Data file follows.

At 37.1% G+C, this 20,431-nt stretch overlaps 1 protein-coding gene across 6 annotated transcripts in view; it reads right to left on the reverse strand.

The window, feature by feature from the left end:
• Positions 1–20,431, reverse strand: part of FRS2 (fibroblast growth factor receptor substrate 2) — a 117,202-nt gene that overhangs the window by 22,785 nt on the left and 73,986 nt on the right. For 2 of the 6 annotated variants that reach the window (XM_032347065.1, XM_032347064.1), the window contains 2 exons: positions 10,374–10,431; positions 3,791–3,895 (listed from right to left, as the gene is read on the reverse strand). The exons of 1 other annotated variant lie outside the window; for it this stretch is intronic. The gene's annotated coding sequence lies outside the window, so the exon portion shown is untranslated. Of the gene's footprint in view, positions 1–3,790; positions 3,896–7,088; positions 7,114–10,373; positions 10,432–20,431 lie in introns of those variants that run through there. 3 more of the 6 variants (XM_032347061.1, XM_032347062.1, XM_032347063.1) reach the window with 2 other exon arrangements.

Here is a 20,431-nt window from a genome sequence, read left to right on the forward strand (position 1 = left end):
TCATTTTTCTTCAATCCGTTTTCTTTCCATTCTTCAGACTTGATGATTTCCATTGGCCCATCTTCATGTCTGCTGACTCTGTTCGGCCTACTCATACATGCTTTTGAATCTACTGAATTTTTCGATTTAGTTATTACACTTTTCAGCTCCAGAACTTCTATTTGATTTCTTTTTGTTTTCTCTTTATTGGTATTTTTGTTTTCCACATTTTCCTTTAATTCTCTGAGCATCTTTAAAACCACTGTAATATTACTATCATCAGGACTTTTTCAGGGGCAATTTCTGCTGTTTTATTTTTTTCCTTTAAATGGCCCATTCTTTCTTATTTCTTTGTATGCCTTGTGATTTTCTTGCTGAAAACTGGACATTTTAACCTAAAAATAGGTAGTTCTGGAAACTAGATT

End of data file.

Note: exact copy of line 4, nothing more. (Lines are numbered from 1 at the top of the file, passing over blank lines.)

Here is a 20,431-nt window from a genome sequence, read left to right on the forward strand (position 1 = left end):